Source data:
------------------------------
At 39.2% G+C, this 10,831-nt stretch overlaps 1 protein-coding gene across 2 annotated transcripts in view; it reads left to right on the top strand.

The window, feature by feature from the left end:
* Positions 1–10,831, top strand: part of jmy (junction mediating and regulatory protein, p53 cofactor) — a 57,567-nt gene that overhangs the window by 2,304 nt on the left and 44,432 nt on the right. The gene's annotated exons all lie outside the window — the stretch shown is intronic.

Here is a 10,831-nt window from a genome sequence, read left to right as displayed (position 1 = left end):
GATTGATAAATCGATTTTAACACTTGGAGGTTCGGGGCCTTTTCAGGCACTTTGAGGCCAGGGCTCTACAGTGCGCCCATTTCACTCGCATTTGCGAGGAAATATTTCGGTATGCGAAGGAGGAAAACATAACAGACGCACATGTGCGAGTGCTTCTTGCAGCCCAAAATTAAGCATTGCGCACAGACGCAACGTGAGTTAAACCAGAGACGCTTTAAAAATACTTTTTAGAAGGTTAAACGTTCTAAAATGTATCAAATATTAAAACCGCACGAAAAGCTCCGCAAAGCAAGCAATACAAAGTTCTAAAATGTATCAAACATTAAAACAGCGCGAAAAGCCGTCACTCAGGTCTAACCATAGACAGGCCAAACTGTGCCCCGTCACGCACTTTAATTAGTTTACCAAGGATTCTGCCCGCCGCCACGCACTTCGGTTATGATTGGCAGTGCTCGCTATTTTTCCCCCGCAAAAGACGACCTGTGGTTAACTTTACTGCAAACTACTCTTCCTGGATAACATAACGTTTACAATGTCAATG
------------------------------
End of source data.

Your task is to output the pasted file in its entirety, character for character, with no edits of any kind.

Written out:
At 39.2% G+C, this 10,831-nt stretch overlaps 1 protein-coding gene across 2 annotated transcripts in view; it reads left to right on the top strand.

The window, feature by feature from the left end:
* Positions 1–10,831, top strand: part of jmy (junction mediating and regulatory protein, p53 cofactor) — a 57,567-nt gene that overhangs the window by 2,304 nt on the left and 44,432 nt on the right. The gene's annotated exons all lie outside the window — the stretch shown is intronic.

Here is a 10,831-nt window from a genome sequence, read left to right as displayed (position 1 = left end):
GATTGATAAATCGATTTTAACACTTGGAGGTTCGGGGCCTTTTCAGGCACTTTGAGGCCAGGGCTCTACAGTGCGCCCATTTCACTCGCATTTGCGAGGAAATATTTCGGTATGCGAAGGAGGAAAACATAACAGACGCACATGTGCGAGTGCTTCTTGCAGCCCAAAATTAAGCATTGCGCACAGACGCAACGTGAGTTAAACCAGAGACGCTTTAAAAATACTTTTTAGAAGGTTAAACGTTCTAAAATGTATCAAATATTAAAACCGCACGAAAAGCTCCGCAAAGCAAGCAATACAAAGTTCTAAAATGTATCAAACATTAAAACAGCGCGAAAAGCCGTCACTCAGGTCTAACCATAGACAGGCCAAACTGTGCCCCGTCACGCACTTTAATTAGTTTACCAAGGATTCTGCCCGCCGCCACGCACTTCGGTTATGATTGGCAGTGCTCGCTATTTTTCCCCCGCAAAAGACGACCTGTGGTTAACTTTACTGCAAACTACTCTTCCTGGATAACATAACGTTTACAATGTCAATG